Friday, August 31, 2012


Now that I have final summer data from the Survey and Consumers I can generate a forecast from my National Conditions and Incumbency model.  The gist of my model is that the incumbent presidential party is held accountable for prevailing national conditions but that the level of accountability depends upon whether the incumbent president is running for reelection.  Granted, the idea that the president's party is punished or rewarded based on prevailing conditions is hardly revolutionary.  Where my model departs from most others, though, is that it incorporates incumbency as a conditioning variable, with the expectation that national conditions are stronger predictors of election outcomes when an incumbent president is running.  Note that I'm not saying conditions don't matter in open seat contests; just that they matter more in incumbent contests.   National conditions are measured here with an index that takes into account the level of presidential approval (Gallup) and aggregate levels of satisfaction with personal finances (Survey of Consumers), both averaged over the summer months of the election year.   You can access a copy of my paper here.

The key Figure is posted below:
Figure 1. National Conditions and US Presidential Elections, 1952-2008
As this figure illustrates, national conditions track much better with election outcomes in years when the incumbent president is running than in open-seat contests.

So what does all of this mean for the 2012 election?  Right now the national conditions index (explained in greater detail in the paper) stands at 63.3.   This is the fifth lowest reading from the fifteen elections presented above, and the third lowest of the nine elections involving an incumbent. Based on this value for national conditions, the forecast for the 2012 election is 47.9% for President Obama and 52.1% for Governor Romney.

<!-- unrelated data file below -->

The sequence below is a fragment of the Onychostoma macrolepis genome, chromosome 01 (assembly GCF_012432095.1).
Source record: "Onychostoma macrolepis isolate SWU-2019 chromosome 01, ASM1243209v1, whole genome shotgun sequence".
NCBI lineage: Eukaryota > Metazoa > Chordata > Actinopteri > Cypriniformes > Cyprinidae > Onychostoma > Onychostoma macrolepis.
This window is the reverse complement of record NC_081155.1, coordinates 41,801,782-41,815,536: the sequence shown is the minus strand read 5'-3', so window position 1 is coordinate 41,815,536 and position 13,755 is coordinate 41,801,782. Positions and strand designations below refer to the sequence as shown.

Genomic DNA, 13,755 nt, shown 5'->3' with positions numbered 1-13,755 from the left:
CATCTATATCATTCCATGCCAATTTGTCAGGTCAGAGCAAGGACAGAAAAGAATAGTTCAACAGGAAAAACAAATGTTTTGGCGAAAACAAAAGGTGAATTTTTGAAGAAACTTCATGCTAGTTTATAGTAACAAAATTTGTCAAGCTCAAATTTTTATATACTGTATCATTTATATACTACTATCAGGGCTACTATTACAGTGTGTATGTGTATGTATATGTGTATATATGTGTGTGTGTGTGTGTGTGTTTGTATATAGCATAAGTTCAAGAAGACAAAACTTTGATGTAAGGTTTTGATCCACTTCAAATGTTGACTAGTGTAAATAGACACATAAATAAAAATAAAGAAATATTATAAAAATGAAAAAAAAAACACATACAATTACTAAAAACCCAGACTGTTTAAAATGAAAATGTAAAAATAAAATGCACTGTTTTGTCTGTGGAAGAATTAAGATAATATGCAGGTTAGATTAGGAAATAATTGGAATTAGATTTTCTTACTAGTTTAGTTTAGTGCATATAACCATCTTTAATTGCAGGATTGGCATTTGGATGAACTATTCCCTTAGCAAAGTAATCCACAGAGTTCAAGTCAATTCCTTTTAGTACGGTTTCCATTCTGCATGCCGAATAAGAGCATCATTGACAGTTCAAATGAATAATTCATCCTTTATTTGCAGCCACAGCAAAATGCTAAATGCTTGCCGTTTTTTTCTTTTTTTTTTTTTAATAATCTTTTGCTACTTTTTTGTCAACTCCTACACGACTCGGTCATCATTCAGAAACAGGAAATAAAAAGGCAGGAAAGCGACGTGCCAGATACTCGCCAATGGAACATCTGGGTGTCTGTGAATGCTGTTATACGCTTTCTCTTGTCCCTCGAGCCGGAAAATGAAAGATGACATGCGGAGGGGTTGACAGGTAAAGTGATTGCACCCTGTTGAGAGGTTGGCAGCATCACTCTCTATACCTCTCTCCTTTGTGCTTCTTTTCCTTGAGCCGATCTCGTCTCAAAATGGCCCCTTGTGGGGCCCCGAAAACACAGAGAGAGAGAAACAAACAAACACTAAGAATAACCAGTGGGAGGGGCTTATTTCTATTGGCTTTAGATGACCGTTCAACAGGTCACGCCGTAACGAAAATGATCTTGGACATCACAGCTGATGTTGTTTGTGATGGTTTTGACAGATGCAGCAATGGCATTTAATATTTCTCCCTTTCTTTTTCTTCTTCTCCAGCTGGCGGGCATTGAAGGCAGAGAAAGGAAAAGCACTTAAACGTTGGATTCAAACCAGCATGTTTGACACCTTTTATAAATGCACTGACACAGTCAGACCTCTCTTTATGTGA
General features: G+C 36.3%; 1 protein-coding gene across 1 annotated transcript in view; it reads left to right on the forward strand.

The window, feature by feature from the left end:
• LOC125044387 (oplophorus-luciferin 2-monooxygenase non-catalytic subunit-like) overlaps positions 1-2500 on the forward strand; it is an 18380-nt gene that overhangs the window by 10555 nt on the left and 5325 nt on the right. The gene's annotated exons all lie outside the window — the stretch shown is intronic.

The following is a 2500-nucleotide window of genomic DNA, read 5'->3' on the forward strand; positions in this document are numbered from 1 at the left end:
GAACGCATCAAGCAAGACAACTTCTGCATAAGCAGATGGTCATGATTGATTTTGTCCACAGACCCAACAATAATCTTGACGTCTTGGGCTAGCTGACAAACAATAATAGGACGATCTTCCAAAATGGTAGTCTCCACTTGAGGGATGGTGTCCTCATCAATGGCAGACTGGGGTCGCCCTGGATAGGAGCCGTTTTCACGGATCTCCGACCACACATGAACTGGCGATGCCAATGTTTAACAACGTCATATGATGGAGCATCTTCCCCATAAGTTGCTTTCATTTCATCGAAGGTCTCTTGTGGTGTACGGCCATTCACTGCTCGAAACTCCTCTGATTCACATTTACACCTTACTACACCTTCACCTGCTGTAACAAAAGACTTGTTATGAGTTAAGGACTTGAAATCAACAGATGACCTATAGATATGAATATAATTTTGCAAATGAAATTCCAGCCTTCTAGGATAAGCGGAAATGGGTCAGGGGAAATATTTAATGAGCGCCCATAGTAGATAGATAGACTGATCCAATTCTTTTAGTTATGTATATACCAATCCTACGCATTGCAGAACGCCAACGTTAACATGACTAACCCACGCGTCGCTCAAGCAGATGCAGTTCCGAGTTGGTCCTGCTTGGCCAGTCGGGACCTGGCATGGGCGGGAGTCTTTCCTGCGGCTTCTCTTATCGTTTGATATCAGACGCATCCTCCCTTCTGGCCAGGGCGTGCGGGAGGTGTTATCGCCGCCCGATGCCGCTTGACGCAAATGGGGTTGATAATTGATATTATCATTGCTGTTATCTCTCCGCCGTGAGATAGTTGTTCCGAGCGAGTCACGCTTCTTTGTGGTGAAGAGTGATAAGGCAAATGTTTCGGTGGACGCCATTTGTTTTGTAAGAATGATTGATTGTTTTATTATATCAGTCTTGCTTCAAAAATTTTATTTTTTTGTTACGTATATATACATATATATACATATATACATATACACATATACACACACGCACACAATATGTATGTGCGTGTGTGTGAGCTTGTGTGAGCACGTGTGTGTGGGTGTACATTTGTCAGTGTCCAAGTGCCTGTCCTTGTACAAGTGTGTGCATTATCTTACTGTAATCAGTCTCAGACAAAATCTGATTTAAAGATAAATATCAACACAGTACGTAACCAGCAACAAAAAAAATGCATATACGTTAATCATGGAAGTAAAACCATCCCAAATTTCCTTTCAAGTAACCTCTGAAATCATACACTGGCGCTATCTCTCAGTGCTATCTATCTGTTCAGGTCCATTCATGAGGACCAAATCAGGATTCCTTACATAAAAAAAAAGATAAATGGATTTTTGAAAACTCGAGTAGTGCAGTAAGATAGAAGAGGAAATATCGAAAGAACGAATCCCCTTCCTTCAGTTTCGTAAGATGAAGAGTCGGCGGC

I'd like to be clear that the national conditions index for 2012 points a less-than-ideal situation for a sitting incumbent, but it does not suggest that conditions are so bad that the challenging party can coast to victory.   Consider the years in the sample for which the national conditions index had a lower value than the current year: 1952, 1980, 1992, and 2008.  These were all really tough years for the incumbent party, and it is easy to see why when considering the prevailing conditions in those years.  I see 2012 as somewhat different.  As I say in the paper, given the small sample of elections, and the size of the out-of sample prediction error, this points to a tight race but one where Governor Romney is the favorite.